High schools don't teach science. They don't teach anything about oxidizers, fuels, explosives, fireworks, or how to make a bomb. They don't even teach physics. Stop using that stupid phrase. Students come out of these 'science' classes without knowing Newton's laws of motion or gravity or how he came to develop them and test them, they know nothing about Kepler or his laws of trajectory. they no nothing about Einstein's theory of relativity or special relativity or even what great equation came out of that and it's meaning. You know, the one so often quoted and so often misunderstood. E-mc^2. They know nothing about quantum physics or how the periodic table was developed. They don't know the characteristics of common materials like water and CO2. They don't understand the laws of thermodynamics or anything about light. They don't even have a clear understanding of how a pulley or lever works. High schools teach religions like the Church of Green and the Church of Global Warming as 'science'.

I am a licensed pyrotechnician and fireworks manufacturer. I know the chemistry of this stuff. I manufacture this stuff.

I do it safely. I store it safely. I shoot it safely. I work with the BATF and the fire marshals in helping to protect the public from the misuse or poor storage of explosives. I don't pull stupid stunts like what was done in Beirut.


The Parrot Killer

Debunked in my sig. - tmiddles

Google keeps track of paranoid talk and i'm not on their list. I've been evaluated and certified. - keepit
Edited on 06-08-2020 12:48
16-08-2020 17:24
sceptic777
☆☆☆☆☆
(27)
I have a problem with your reply after I have checked with other people who have knowledge of explosives.
You mentioned the spilled grain as the fuel but would it have to be evenly mixed with the Ammonium Nitrate not just lying adjacent to it? When I have made gun powder the proportions had to be just right and mixed very well or it just fizzled. Secondly, it needs to be detonated, not just lit with a flame. I can't imagine a chemical chain reaction happening that way!
18-08-2020 21:57
Into the NightProfile picture★★★★★
(13861)
sceptic777 wrote:
I have a problem with your reply after I have checked with other people who have knowledge of explosives.

Since you don't mention who these 'other people' are, I will assume it is just you.
sceptic777 wrote:
You mentioned the spilled grain as the fuel but would it have to be evenly mixed with the Ammonium Nitrate not just lying adjacent to it?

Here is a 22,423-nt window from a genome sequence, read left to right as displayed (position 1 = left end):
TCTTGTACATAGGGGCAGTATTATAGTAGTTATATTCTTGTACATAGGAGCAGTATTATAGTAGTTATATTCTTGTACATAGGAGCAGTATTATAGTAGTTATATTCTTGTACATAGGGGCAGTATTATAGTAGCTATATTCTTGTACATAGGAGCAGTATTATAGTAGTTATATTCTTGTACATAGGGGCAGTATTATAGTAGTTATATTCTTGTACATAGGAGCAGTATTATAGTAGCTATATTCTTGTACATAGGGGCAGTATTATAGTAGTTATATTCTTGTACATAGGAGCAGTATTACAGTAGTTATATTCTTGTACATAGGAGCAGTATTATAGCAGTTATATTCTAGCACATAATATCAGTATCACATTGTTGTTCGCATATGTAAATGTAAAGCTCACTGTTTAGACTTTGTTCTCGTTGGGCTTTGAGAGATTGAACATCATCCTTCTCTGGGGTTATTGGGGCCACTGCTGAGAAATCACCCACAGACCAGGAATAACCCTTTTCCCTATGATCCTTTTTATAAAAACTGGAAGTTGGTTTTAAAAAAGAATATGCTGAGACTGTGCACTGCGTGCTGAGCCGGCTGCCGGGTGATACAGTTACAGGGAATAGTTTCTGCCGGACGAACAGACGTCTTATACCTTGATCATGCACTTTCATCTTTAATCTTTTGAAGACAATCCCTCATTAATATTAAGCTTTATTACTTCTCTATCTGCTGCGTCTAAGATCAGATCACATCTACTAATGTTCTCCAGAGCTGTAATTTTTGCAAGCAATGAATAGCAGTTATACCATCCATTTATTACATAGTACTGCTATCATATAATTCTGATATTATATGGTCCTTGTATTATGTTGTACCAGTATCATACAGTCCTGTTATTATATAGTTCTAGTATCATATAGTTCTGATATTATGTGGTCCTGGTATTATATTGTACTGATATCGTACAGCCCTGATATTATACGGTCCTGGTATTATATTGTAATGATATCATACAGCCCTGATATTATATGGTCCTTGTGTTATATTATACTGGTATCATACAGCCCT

No. Further, the primary source of fuel was the fireworks themselves.
sceptic777 wrote:
When I have made gun powder the proportions had to be just right and mixed very well or it just fizzled.

It will still just fizzle, even with the right proportions. Black powder (I assume that's what you mean by 'gun powder', since guns generally use nitrocellulose these days instead of black powder), is not anything like ammonium nitrate. It is not a high explosive. It is a deflagerant and low explosive. It is mixed in varying proportions of KO3, charcoal, and sulfur, depending on the purpose. It produces a large amount of particulates when burned, and can burn in anything from hours/gm to milliseconds per gram. It's burn rate is also heavily influenced by the shape of it's burning container.

KN03 (potassium nitrate, or saltpeter) is relatively a very safe oxidizer. It is not particularly shock sensitive, friction sensitive, nor static electricity sensitive. It burns slowly with a purple flame.

Ammonium nitrate by itself is shock sensitive, but not particular friction sensitive nor static electricity sensitive. It is also somewhat hygroscopic, making it pretty useless for use as an oxidizer in fireworks. It will burn, but not detonate from fire. When subjected to sufficient shock, it will detonate as a high explosive, particularly in the presence of a fuel (but not required...fuel only makes it easier).
sceptic777 wrote:
Secondly, it needs to be detonated, not just lit with a flame.

It was detonated.
sceptic777 wrote:
I can't imagine a chemical chain reaction happening that way!

Because you don't understand the chemistry of explosives or oxidizers.


The Parrot Killer

Debunked in my sig. - tmiddles

Google keeps track of paranoid talk and i'm not on their list. I've been evaluated and certified. - keepit